For the Love of Leaves

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 I can’t believe I haven’t written about this topic.  The blog used to be a pretty constant reflection of the things I love or am enchanted with, but for the last few years it fell by the wayside as the shiny social media platforms took over.  Well!  Let me tell you about what is dragging me out of bed every morning.  No, not the cat who thinks she’s starving 🙂
Leaves.  I love leaves.  

They are all over my house.  In jars, potpourris, and on the walls in frames.  I spent months visiting a glorious red cabbage bowl at a shop years ago, and when I got a chunk of money, I went and got it. 


A few years ago, I got a few cyanotype items for the website (t-shirts, notecards, and squares) and have had a lot of fun playing with that.  It is amazing to see the detail possible, just using sunlight.  By the way, the above picture is a perfect representation of the difference between my sister’s and my style.  My nephew did the one on the left – nice composition, lots of experimentation.  Me in the middle – throw everything on there and enjoy all the variety.  Maryanne on the right – a plan, a pattern, suitable for framing.  This is pretty much the way we are.

Then, a couple years ago, my sister started babbling about eco-prints.  If you’ve been around a while or read our out of print book, The Herbal Adventures of the Twisted Sisters, you know that’s exactly how the whole soap thing started.  She starts researching stuff and I keep thinking I can humor her with some “yeah, yeah.”  Anyhow, a friend on fb posted some beautiful scarves that she printed with leaves.  I mentioned them to Maryanne and she YELLED, “YES!  That’s what I’ve been talking about!”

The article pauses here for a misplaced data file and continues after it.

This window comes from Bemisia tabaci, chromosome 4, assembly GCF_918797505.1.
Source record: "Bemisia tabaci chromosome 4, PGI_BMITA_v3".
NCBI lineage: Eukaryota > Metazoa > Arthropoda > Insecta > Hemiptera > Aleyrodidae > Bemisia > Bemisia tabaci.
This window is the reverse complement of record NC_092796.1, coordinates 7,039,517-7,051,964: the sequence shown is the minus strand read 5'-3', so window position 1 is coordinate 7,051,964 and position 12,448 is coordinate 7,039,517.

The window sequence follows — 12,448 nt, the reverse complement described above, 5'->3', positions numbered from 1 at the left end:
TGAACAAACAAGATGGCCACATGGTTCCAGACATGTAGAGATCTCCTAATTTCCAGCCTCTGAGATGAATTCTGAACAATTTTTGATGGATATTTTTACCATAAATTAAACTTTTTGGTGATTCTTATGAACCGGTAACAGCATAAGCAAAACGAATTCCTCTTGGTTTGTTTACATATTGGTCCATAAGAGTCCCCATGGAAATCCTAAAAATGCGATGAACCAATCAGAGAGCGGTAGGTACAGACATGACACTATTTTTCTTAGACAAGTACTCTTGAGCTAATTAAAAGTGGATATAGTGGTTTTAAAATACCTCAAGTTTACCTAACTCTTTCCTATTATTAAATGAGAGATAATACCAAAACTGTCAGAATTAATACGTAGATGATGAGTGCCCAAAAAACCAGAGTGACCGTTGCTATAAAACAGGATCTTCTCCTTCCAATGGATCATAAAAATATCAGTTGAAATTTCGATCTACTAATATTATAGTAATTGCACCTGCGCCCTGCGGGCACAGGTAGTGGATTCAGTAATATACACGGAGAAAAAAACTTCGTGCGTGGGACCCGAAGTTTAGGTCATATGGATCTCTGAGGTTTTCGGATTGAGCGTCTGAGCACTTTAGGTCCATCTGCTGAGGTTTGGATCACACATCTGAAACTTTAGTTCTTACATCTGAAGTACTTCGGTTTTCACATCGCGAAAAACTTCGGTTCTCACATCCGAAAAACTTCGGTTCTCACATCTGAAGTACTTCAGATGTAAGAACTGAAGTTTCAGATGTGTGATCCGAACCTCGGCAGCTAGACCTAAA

Uh-oh.
And so it begins.

I couldn’t find any pictures of our first attempts.  Just as well, really.  It was autumn and there weren’t many leaves – just oak and maple.  The iron solution was too strong, and we used white cotton bandanas.  We were thrilled with the results at the time, but they were pretty bad.  Splotches of rust color, with black leaves that wound up somehow looking like camo.  Not what we were going for.  We took a break until spring and messed around with some resin work – not showing that, although we’ll probably get back to that eventually.

It was a long winter waiting and studying how we could do this better.
Then spring arrived.

We started working on silk, gathered all kinds of leaves and flowers, and had a blast!  After applying the leaves to the treated silk, it gets rolled up and tied tightly.  Then it is steamed for several hours.  We had the steamer cooking every day.

Eventually, the end of summer arrived and I swore off printing for the year.  That lasted at least a week.  I have taken up many creative endeavors in the last 50 years, but never felt so completely in love with one.  

Figured out what that heavy metal thing with the pointy front is that was in the laundry room.  It’s an iron!  Who knew?  It smooths out the scarves and brings out the sheen.

The weather made it almost impossible to photograph the scarves for the website, so my bonus daughter Angel loaned me the cardboard cutout she happens to have of herself.  It is (unfortunately) about 150% size, so it makes the scarves look puny.  Still, it’s kind of fun and funky!  

We gathered several natural mordants and dyes over the last couple of months, and they work pretty well with reconstituted dried leaves. I’m still dyeing, and it’s January.

We give all of our scarves names.  That’s fun.  It does make it a little more challenging to keep them straight during washing, ironing, and packaging, though.  Still worth it.  I gave Angel and her little one scarves as gifts.  Little Skylar said, “… and what is the name of MY scarf?”  Adorable.

We continue to learn and play.  We are currently waiting for a few more mordants to try out.  I don’t see an end to this.  I told Maryanne recently that any travel we do must involve leaf collecting.  Spring is just around the corner!

Our scarves can be viewed and purchased HERE

Sun Print t-shirts HERE
Notecards
Squares

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